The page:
It’s 25 years ago this week that Oasis released their debut album Definitely Maybe to critical acclaim. The controversial Mancunian five-piece fronted by John Lennon wannabee Liam Gallagher became icons of the BritPop revolution that took over the world in ’94 and for the next 14 years, until their split in 2008, pretty much released a host of albums that sounded like a cross between The Beatles and Slade.
They drove millions of Japanese kids to start supporting Manchester City after Liam and his songwriter brother Noel (the brains of the outfit) declared their undying love to the Maine Road club, though the latter recently admitted he had always had a soft spot for Arsenal and Celtic and hadn’t ever set foot inside City’s former home until the band’s now legendary gig there in 1996.
The sporting world was a very different place too in 1994 as we now take a look back at who was making the news as Definitely Maybe hit the printing presses.
ROCK “n” ROLL STAR
Manchester United were the undisputed kings of English football led by charismatic Frenchman Eric Cantona, whose penalty double at Wembley in the 1994 FA Cup Final, ensured the Red Devils beat Chelsea 4-0 to secure their first ever league and cup double. Cantona, along with Welsh wing wizard Ryan Giggs, made United the most fashionable club in the world and Giggsy was adopting the Rock n Roll lifestyle by hopping into the sack with TV presenter and blonde bombshell Dani Behr.
Nine months, however, is a long time in football and by the following May, United’s Premier League dominance was ended by Blackburn Rovers after big-money signing Andy Cole missed 20 gilt-edged chances away at West Ham on the final day of the campaign.
Jimmy “The Whirlwind White” continued to be everyone’s favourite loser after once again failing to lift the World Snooker Championship following a dramatic 18-17 defeat to acne riddled Scotsman Stephen Hendry. Having read White’s autobiography about his off-table lifestyle, it’s a miracle “The Whirlwind” was capable of even standing never mind taking the world’s best player to a final-frame decider and looking back 25 years later, the match referee must have wondered if the powder on the floor by Jimmy’s seat was all actually chalk dust.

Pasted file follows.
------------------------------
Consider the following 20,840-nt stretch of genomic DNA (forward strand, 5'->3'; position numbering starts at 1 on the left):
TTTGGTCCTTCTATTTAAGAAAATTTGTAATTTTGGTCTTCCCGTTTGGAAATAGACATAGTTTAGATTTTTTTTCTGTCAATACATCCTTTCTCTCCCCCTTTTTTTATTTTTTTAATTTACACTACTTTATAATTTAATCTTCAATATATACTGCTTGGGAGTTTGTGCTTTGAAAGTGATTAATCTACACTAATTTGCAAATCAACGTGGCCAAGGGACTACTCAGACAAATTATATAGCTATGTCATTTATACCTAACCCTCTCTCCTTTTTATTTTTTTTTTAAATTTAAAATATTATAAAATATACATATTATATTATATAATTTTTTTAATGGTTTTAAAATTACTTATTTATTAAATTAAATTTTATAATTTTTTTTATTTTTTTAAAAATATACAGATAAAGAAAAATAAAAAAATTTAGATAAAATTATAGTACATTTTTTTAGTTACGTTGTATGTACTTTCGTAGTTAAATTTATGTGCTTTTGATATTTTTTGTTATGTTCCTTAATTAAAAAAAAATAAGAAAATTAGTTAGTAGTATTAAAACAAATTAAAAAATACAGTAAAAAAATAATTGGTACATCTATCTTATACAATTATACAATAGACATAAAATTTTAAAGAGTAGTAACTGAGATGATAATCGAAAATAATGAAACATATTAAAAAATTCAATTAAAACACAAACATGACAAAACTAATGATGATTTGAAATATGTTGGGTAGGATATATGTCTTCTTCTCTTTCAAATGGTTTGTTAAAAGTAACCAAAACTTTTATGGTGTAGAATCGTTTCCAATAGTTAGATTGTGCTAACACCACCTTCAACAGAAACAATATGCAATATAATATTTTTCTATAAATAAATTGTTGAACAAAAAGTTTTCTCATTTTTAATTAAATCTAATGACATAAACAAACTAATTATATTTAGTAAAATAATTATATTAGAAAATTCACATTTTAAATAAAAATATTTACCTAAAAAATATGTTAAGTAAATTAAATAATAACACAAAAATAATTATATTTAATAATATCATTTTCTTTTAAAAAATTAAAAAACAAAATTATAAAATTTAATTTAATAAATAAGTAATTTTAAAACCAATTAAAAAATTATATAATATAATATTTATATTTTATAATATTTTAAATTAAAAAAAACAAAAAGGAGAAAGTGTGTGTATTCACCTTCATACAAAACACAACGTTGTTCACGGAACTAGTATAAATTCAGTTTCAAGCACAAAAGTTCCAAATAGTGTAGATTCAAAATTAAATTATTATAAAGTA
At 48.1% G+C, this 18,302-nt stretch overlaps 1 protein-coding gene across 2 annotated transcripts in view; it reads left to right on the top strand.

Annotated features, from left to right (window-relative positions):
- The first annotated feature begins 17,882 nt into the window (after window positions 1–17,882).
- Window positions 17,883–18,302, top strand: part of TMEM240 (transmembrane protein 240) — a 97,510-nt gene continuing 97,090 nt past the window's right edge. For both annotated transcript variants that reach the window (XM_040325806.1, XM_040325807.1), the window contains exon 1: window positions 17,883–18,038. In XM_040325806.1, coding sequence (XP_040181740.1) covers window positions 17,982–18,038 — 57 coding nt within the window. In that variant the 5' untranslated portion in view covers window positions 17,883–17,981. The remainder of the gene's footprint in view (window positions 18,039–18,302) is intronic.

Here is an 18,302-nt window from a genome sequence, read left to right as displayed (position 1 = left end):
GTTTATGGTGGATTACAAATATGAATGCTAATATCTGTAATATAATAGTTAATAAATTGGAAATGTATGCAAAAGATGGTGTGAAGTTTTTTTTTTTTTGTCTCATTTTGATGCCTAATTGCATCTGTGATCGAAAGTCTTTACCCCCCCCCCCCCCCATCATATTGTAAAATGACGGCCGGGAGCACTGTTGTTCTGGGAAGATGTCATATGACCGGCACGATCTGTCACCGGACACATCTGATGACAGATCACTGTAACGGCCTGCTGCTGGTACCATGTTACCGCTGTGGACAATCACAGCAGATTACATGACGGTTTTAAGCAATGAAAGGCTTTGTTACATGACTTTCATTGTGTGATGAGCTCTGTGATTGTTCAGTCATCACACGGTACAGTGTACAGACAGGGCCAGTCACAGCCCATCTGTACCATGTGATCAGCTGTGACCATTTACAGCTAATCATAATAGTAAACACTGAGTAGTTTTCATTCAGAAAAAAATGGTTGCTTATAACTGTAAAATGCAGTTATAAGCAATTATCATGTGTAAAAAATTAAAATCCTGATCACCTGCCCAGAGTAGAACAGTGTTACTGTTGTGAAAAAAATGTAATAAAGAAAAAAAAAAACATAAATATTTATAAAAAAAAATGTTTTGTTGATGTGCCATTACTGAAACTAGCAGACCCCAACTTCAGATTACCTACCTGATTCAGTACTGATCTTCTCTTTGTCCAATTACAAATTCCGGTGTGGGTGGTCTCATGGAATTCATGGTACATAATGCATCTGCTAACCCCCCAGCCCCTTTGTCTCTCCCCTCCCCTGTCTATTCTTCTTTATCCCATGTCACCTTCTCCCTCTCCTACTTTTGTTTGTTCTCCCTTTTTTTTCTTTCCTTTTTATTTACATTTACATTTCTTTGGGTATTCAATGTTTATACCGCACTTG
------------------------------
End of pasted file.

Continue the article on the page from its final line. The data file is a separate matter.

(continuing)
This was Hendry’s third consecutive world title (his fourth in five years) but most observers were impressed by an 18-year-old English kid called Ronnie O’Sullivan, who demolished former champ Dennis Taylor 10-6 in the opening round.
CIGARETTES & ALCOHOL
1994 was a pivotal year for darts with 16 of the world’s top players deciding to break from the British Darts Organisation to form their own World Championship under a new organisation called the Professional Darts Corporation headed up by sports promoter extraordinaire Barry Hearn.
Fed up of being made to drink piss-weak lager whilst earning just enough prize money to cover their nightly curries at the Lakeside Country Club at Frimley Green, 16 of the best players in the world including Phil Taylor, Eric Bristow, Jocky Wilson and John Lowe, left to join the Hearn stable and play in the new-look event which took place at the Circus Tavern in Purfleet.
Taylor was on the verge of world dominance in the sport but “The Power” was hammered 6-1 by Dennis “The Menace” Priestly in the final before going on to win the title for the next eight years.
Track six on Definitely Maybe lasts for four minutes and 43 seconds; about the time it took Pete Sampras to demolish Goran Ivanisevic in the 1994 Wimbledon Men’s Singles Final.
The all-American boy from California brushed the moaning Croatian aside in straight sets to claim the second of his seven titles at SW19. Henmania was still 12 months away so in the summer of 94, there was still no need for the BBC to repeatedly show panoramic views of a mound of grass with about 2000 middle-class Londoners behaving as though the Bay City Rollers had just walked on stage (one for the teenagers there!)
Sampras remained the most boring sportsman of the decade, until losing his crown to a guy from Switzerland who still gets Sue Barker weak at the knees every July.
In August 1994 the UK actually had a World Heavyweight Boxing champion in the shape of Herbie Hide after the man nicknamed “The Dancing Destroyer,” knocked out defending WBO champ Michael Bentt in the seventh round of their contest at Millwall’s New Den Stadium.
It never really got much better for Hide, however, and within 12 months he’d been flattened by Riddick Bowe inside six rounds although he did regain the vacant title in 1997 by beating Tony Tucker; a man so fat they needed a cherry picker to get him into the ring. As the 90’s gave way to the noughties, Hide was keeping some questionable company and spent large parts of the decade hopping in and out of prison until receiving a two-year custodial for possession of cocaine in 2013.